“You’re too far above me.” said the little mouse. “If we are going to communicate with each other – – communicate within our very being – – to speak and discover our real feelings, we must speak at the same level. Not one higher, and one lower; one better and one poorer; not one more important and one lessor. We both must be equal. We do not speak up nor speak down to each other. But rather, we speak to each other – – and we listen- – to – – each other. And out of this, we learn to care. Now, come join me in the field of beauty.”
And the old man lay down. No, perhaps a better description is that the old man hugged the earth, and joined the little mouse at his level, and the two were equal. “What if someone comes along and sees me laying in the field?” asked the man.
“What if?” replied the mouse.
“Well, they might think – – they might think – – I’m not sure what they might think, except that someone is laying in the field.” said the old man.
“Would their label hurt?” asked the mouse.
“Not really.” replied the man. “I’m just used to living according to other people’s standards. Doing what is expected of me. Doing what they expect me to do. Living my life as they feel I should. It’s going to be hard for an old man like me to be different than I always have been. It’s going to be hard – – but I think I can do it.”
The two lay in the grass on their stomachs, their heads propped up on supporting hands. Looking at each other. Listening. Thinking.
“Do you want to die?” asked the mouse.
“Of course not.” replied the old man. “No one really wants to die.”
“Let me rephrase the question then.” said the mouse. “Do you want to live? Do you really want to live?”
The old man paused for a bit, rolled over on his back, and placed his hands behind his head, cradling it, as if in a pillow. He closed his eyes, as if to shut out the world, and gathered his thoughts. “No one’s ever asked me that before. Do I want to live? I’m not really sure. I know that I don’t want to die, but I’m not sure if I want to live. I have to think about that.”
“Do you find life worth living?” asked the mouse.
“The old man, with his eyes still closed, slowly rocked his head back and forth. “No.” he said. “No. I’m sorry, but I do not find life worth living.”
“Are you getting all that you want out of life?” the little mouse asked.
The old man opened his eyes and furrowed his brow. “No, I’m not getting all that I want out of life.” He began to sit up, but then slowly rested his head back on his hands. “No, I’m not getting all that I want out of life. I’m sure that there must be more – – but I don’t know what it is. Maybe I don’t even know what it is that I’m looking for. If I knew, then it might be easier to find. That’s an interesting question – what is it that I want out of life? What do I want? What do I really want? – – I don’t know.” And he closed his eyes again.
“Do you see others around you getting more out of life – – than you? Are they getting more? Are they enjoying living – – more than you?” asked the mouse.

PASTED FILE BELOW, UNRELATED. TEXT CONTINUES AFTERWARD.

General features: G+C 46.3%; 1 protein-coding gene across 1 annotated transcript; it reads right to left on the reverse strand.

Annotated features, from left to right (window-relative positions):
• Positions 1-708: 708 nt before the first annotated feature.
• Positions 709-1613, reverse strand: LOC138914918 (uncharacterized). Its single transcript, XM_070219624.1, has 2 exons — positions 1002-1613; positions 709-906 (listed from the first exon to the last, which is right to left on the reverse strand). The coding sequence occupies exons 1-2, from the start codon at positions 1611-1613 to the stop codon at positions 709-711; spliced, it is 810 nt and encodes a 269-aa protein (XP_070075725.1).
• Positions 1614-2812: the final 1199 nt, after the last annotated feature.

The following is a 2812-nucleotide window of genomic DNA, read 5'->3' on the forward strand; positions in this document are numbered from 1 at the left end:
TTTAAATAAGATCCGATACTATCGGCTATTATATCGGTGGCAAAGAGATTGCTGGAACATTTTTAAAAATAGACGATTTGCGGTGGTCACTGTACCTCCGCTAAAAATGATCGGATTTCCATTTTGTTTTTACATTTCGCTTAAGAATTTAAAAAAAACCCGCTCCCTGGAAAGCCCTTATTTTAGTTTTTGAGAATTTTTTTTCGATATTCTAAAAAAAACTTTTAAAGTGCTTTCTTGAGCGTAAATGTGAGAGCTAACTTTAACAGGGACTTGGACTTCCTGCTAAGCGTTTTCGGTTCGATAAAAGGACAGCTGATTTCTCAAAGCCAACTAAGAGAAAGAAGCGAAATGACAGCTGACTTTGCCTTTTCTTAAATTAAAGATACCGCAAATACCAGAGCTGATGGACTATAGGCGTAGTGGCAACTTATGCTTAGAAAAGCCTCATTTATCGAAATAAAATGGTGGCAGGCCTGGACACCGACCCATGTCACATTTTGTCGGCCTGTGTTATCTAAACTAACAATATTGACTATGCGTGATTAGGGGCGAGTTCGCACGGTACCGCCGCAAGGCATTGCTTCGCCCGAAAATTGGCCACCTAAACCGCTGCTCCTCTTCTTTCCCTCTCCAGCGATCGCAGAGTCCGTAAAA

The old man closed his eyes tighter, and pulled his lips together – tighter.
“Do you ask yourself, ‘Why them and not me? Why do they receive more – and me, less?’ Do you ask those questions?”
“Yes.” said the old man quietly.
“Do you like yourself?”
“Oh, God,” moaned the old man, “you are hard. You really dig deep, don’t you? Well, it hurts.”
“Do you like yourself?” asked the little mouse, in a voice that was so very kind. So very gentle. Not a voice of demanding, nor a voice of prying, nor a voice of cruelty. It was a quiet voice of concern – – of caring. “Do you like yourself?”
The old man closed his eyes and pursed his lips ever so tighter. His chest rose and fell with an increased breathing rate. A lone solitary glistening spot grew larger at the corner of one tightly closed eyelid, and slowly traced a pattern down his cheek and disappeared near his ear. He took a final deep breath – his chest rising to its fullest, and as he exhaled, you could hear a silent shudder in his breath. “No.” he whispered softly. “No – – I do not like myself.” And he slowly shook his head as he replied.
“Why?” asked the little voice kindly. “Why don’t you like yourself?”
The old man lay in the grass. His eyes tightly closed. A slow, but steady bead of a tear formed near his ear – then disappeared, only to reform.
“Of all the people in the world, who need your kindness – – you need it the most.” The mouse was standing near his friend’s cheek. He reached out and touched the tear. “Be kind to yourself, my friend. You deserve that. You have a right to be here. A right – – to live. A right to experience all this world has to give you. A right – – to be – – you.”
The two lay there – – in that field of beauty – – for a long time. Not saying anything. Just laying there. The gentle rays of the sun warming them in their light. It felt good – – to be alive.